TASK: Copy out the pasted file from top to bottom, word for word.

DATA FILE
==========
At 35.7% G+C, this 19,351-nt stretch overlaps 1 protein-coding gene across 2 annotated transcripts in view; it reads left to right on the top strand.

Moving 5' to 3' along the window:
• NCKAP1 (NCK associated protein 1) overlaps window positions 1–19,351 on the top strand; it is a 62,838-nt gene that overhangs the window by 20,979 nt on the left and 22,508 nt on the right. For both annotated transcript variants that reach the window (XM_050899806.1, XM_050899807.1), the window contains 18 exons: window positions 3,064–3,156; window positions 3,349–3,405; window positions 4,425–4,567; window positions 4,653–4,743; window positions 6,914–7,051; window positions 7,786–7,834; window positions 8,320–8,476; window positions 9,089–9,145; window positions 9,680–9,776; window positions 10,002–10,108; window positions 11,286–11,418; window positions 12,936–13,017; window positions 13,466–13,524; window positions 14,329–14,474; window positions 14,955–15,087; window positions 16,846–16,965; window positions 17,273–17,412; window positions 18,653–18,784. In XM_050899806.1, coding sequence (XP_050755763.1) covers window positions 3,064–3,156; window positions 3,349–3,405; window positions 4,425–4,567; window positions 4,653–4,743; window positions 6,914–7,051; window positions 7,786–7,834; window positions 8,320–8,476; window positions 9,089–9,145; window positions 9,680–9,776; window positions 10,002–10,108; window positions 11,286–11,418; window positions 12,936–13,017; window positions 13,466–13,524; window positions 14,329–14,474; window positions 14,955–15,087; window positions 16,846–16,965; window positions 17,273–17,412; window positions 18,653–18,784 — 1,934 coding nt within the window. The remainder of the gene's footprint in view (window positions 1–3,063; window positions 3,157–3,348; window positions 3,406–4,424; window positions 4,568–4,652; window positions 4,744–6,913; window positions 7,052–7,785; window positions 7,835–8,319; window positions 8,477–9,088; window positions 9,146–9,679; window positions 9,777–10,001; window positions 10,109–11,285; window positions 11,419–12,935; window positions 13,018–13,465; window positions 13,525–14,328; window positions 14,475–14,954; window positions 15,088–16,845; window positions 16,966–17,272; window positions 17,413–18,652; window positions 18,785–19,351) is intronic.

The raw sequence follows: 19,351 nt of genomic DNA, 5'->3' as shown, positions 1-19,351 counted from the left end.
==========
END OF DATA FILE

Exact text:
At 35.7% G+C, this 19,351-nt stretch overlaps 1 protein-coding gene across 2 annotated transcripts in view; it reads left to right on the top strand.

Moving 5' to 3' along the window:
• NCKAP1 (NCK associated protein 1) overlaps window positions 1–19,351 on the top strand; it is a 62,838-nt gene that overhangs the window by 20,979 nt on the left and 22,508 nt on the right. For both annotated transcript variants that reach the window (XM_050899806.1, XM_050899807.1), the window contains 18 exons: window positions 3,064–3,156; window positions 3,349–3,405; window positions 4,425–4,567; window positions 4,653–4,743; window positions 6,914–7,051; window positions 7,786–7,834; window positions 8,320–8,476; window positions 9,089–9,145; window positions 9,680–9,776; window positions 10,002–10,108; window positions 11,286–11,418; window positions 12,936–13,017; window positions 13,466–13,524; window positions 14,329–14,474; window positions 14,955–15,087; window positions 16,846–16,965; window positions 17,273–17,412; window positions 18,653–18,784. In XM_050899806.1, coding sequence (XP_050755763.1) covers window positions 3,064–3,156; window positions 3,349–3,405; window positions 4,425–4,567; window positions 4,653–4,743; window positions 6,914–7,051; window positions 7,786–7,834; window positions 8,320–8,476; window positions 9,089–9,145; window positions 9,680–9,776; window positions 10,002–10,108; window positions 11,286–11,418; window positions 12,936–13,017; window positions 13,466–13,524; window positions 14,329–14,474; window positions 14,955–15,087; window positions 16,846–16,965; window positions 17,273–17,412; window positions 18,653–18,784 — 1,934 coding nt within the window. The remainder of the gene's footprint in view (window positions 1–3,063; window positions 3,157–3,348; window positions 3,406–4,424; window positions 4,568–4,652; window positions 4,744–6,913; window positions 7,052–7,785; window positions 7,835–8,319; window positions 8,477–9,088; window positions 9,146–9,679; window positions 9,777–10,001; window positions 10,109–11,285; window positions 11,419–12,935; window positions 13,018–13,465; window positions 13,525–14,328; window positions 14,475–14,954; window positions 15,088–16,845; window positions 16,966–17,272; window positions 17,413–18,652; window positions 18,785–19,351) is intronic.

The raw sequence follows: 19,351 nt of genomic DNA, 5'->3' as shown, positions 1-19,351 counted from the left end.